|Les Stone / Corbis|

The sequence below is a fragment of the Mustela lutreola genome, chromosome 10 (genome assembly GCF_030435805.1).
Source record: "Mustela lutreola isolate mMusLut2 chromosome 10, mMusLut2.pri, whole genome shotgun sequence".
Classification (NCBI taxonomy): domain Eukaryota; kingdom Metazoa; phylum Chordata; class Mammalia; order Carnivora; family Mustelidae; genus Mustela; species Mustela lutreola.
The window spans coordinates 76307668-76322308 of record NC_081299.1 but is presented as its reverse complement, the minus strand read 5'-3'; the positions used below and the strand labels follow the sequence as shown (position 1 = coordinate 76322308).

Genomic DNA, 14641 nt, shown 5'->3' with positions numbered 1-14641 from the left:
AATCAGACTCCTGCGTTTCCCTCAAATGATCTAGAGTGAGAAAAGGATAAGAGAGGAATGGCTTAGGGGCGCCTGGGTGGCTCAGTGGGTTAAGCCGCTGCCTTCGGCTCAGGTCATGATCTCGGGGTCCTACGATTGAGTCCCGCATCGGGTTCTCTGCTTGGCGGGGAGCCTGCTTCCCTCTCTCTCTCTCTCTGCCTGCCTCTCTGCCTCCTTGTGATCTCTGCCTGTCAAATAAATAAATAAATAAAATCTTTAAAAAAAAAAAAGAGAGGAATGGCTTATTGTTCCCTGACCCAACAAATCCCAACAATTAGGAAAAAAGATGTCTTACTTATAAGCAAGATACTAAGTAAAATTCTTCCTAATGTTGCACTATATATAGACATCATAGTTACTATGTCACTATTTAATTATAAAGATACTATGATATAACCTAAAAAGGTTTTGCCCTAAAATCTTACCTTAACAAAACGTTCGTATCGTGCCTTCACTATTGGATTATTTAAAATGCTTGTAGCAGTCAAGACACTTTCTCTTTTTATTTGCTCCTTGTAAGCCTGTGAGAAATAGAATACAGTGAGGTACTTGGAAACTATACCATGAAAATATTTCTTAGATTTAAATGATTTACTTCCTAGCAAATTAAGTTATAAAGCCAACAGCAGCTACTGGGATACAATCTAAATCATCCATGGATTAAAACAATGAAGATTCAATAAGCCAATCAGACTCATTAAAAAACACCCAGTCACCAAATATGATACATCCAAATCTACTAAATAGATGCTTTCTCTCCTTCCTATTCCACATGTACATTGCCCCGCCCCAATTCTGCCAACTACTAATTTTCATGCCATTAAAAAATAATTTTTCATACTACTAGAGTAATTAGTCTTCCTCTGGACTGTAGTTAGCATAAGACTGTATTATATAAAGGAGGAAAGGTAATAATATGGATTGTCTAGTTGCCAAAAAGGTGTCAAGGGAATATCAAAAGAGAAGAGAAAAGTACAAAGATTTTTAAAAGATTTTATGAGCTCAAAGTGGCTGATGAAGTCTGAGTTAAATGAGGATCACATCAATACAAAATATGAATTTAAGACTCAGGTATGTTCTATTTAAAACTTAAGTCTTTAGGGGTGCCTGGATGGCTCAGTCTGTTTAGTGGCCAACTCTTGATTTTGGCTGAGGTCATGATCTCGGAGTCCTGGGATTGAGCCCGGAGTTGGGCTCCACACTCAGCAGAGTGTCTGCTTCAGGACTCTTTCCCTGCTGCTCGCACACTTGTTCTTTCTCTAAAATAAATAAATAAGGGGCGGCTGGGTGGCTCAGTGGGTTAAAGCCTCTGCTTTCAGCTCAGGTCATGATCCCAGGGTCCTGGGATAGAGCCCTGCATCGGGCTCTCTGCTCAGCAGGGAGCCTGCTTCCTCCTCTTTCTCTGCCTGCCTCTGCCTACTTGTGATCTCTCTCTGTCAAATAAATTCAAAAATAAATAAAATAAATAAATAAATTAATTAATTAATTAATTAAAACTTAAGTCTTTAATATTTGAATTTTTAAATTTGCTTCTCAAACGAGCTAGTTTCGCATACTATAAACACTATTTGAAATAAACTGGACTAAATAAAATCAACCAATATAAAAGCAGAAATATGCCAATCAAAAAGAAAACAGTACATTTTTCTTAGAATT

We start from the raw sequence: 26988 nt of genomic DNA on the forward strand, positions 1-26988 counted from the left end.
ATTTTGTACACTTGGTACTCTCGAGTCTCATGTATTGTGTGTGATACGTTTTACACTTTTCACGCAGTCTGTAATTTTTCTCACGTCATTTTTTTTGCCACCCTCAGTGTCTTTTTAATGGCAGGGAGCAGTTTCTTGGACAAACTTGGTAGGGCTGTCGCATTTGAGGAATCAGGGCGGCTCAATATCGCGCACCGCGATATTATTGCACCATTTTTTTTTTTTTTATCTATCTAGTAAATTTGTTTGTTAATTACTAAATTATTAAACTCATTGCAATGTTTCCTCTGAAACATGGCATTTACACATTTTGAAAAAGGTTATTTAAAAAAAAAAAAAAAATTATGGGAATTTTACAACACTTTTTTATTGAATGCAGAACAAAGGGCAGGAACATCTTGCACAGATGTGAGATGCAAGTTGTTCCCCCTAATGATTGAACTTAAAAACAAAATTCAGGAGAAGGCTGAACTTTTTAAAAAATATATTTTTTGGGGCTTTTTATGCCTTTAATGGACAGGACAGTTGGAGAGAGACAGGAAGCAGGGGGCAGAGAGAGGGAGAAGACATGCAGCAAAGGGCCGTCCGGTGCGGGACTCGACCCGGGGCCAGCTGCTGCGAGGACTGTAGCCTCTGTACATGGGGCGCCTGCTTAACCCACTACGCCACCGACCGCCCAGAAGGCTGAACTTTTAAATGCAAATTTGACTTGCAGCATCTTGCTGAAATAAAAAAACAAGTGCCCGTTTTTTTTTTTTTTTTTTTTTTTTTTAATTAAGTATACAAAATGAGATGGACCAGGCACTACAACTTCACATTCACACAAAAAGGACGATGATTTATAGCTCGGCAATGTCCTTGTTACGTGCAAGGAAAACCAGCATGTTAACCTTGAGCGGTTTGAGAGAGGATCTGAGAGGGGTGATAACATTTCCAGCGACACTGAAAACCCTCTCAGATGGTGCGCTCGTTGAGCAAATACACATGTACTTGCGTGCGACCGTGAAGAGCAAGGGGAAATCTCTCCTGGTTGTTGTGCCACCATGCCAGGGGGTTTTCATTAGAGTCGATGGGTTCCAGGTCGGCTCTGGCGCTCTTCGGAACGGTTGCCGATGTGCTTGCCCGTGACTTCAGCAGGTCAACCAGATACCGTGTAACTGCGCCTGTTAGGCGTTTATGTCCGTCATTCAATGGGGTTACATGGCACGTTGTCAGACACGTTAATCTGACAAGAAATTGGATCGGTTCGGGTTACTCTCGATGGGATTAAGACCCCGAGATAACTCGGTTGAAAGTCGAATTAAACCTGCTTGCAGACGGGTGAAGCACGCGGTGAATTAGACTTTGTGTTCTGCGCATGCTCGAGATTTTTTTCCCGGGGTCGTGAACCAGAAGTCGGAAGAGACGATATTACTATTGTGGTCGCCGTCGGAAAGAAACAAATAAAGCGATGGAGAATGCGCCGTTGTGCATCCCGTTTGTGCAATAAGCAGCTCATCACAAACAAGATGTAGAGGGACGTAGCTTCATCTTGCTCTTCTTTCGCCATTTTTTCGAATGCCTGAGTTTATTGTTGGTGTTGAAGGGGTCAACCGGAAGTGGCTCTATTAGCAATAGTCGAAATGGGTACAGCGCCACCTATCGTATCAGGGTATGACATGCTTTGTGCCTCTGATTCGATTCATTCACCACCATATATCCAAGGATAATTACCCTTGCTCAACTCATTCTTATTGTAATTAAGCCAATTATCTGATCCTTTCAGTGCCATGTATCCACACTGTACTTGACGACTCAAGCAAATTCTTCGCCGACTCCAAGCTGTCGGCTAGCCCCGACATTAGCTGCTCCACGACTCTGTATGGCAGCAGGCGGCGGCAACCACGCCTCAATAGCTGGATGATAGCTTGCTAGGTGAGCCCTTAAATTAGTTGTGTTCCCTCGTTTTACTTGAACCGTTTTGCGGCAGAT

Ironically, in what is known as the “pollution paradox,” growing an economy to the level where it can afford to deal with such things as coal-derived pollution typically requires that that economy grow via coal-fired generation.Note about the photo: I was looking for a picture that would show the air pollution caused by burning coal, which is a serious problem in China, but what do you see? Gray, like fog, obscuring things. Well, is it fog or smog? Hard to tell, and not very dramatic. Ask Google for pictures of coal burning pollution and you get lots of pictures of big smoke stacks pumping out huge white clouds. But those are not pollution, they are steam and carbon dioxide, which is what you get when you burn hydrocarbons. This picture is kind of cool because it looks like evil clouds of black smoke billowing from the smoke stack. I suspect it is just a trick of the light and the clouds are actually white. It's just that is was shot at sunset and so most of the cloud is in shadow and appears black, while upper portions are hit by the red light from the setting sun.